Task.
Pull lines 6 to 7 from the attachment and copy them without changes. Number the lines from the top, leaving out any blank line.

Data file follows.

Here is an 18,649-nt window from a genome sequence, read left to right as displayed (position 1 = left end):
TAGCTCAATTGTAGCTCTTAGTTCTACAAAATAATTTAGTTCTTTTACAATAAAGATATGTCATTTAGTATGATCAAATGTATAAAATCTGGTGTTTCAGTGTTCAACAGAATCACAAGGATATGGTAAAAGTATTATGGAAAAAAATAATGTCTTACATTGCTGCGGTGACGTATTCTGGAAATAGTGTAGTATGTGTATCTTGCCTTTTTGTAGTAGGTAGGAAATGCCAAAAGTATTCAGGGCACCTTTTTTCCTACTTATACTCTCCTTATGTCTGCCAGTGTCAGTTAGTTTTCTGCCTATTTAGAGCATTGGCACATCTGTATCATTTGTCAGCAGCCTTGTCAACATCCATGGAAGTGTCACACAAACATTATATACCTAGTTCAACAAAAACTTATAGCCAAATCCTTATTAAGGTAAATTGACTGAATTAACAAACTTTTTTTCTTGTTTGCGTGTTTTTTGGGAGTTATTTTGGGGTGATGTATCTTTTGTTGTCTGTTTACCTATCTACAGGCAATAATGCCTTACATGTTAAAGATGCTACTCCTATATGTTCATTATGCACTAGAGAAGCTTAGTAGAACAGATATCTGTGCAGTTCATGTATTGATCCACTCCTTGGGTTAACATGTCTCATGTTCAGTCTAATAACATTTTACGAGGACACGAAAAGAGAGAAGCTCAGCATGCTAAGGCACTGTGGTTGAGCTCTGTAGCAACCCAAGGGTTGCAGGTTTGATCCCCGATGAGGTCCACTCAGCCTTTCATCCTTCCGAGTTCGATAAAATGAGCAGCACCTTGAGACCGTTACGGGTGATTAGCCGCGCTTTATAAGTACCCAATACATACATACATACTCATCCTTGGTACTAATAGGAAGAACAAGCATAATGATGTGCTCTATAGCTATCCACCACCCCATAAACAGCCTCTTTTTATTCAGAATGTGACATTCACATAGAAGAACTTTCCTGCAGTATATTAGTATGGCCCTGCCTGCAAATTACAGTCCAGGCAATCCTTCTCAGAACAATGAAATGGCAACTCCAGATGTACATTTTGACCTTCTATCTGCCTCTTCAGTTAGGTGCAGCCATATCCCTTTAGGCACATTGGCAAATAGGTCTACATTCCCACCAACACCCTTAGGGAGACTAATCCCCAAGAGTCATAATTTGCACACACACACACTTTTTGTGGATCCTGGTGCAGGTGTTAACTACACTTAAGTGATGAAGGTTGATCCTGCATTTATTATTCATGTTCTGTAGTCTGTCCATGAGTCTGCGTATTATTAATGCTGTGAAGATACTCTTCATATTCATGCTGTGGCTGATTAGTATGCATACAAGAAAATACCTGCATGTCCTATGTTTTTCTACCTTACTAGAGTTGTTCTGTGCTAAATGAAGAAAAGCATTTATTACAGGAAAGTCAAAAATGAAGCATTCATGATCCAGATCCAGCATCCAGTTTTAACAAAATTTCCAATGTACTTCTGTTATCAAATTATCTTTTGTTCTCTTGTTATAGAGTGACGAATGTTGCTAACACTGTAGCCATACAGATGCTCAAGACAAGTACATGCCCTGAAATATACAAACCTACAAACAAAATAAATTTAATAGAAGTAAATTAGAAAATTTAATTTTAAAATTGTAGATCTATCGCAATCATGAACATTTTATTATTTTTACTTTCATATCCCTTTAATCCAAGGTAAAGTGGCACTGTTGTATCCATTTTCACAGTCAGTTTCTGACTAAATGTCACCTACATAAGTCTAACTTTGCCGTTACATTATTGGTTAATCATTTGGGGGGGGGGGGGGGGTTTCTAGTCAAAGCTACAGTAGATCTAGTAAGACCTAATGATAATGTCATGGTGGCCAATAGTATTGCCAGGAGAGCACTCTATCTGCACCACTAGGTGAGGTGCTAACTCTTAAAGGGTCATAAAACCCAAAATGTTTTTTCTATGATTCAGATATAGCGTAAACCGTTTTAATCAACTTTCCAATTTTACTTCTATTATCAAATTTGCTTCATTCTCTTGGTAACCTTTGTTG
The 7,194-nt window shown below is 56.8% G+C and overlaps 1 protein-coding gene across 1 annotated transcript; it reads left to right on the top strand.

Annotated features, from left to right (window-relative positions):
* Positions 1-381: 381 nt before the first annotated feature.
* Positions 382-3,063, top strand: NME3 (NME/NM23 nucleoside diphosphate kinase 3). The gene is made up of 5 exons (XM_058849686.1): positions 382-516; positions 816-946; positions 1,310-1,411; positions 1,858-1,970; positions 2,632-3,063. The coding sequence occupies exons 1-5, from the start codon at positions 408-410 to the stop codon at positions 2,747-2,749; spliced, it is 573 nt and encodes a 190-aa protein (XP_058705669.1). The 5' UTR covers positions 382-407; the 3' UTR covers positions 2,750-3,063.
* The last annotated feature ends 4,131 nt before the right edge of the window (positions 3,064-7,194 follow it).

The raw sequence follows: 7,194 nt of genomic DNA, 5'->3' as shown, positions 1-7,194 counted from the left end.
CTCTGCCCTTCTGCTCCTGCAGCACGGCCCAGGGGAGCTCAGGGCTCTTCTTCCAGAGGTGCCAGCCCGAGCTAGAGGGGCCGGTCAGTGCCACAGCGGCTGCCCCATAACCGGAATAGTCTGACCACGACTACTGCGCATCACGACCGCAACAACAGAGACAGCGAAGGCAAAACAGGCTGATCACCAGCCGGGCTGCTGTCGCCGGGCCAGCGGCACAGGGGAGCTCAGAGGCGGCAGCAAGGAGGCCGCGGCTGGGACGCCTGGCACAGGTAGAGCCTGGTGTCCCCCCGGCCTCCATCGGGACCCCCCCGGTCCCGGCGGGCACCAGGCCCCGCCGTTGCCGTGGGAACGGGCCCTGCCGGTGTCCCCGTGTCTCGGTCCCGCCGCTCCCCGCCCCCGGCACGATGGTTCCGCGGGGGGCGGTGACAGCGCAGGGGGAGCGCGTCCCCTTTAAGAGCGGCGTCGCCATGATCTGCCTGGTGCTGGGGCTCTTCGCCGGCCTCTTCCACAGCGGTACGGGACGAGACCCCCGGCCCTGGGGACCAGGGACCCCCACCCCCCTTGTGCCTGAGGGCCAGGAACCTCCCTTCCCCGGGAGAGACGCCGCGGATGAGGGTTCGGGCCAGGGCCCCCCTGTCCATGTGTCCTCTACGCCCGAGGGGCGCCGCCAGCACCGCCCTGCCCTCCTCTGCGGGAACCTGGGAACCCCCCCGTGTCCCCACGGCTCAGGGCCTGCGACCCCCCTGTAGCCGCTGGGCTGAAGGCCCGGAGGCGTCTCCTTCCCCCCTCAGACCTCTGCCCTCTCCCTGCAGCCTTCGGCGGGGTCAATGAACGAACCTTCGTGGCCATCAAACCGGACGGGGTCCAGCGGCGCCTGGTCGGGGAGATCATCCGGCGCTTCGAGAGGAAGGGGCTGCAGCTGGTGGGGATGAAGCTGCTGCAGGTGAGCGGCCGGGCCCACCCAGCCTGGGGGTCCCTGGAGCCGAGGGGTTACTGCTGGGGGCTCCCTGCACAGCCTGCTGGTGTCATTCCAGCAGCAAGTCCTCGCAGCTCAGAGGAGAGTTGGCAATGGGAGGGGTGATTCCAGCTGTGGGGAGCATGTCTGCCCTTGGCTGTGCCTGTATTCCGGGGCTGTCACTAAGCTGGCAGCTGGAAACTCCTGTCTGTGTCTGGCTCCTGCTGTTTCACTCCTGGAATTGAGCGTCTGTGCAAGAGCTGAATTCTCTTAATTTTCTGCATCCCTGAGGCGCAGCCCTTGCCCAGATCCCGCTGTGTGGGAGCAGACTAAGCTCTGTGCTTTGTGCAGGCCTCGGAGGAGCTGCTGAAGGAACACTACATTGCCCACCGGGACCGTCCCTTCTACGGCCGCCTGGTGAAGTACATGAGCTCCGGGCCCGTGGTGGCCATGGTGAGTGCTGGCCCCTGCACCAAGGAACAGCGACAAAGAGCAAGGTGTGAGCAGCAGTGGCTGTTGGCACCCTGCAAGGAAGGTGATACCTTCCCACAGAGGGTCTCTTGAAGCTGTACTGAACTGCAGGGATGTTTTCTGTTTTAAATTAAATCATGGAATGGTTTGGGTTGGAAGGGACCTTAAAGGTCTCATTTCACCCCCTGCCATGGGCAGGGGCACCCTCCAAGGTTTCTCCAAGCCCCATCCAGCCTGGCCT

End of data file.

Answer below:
* Positions 382-3,063, top strand: NME3 (NME/NM23 nucleoside diphosphate kinase 3). The gene is made up of 5 exons (XM_058849686.1): positions 382-516; positions 816-946; positions 1,310-1,411; positions 1,858-1,970; positions 2,632-3,063. The coding sequence occupies exons 1-5, from the start codon at positions 408-410 to the stop codon at positions 2,747-2,749; spliced, it is 573 nt and encodes a 190-aa protein (XP_058705669.1). The 5' UTR covers positions 382-407; the 3' UTR covers positions 2,750-3,063.
* The last annotated feature ends 4,131 nt before the right edge of the window (positions 3,064-7,194 follow it).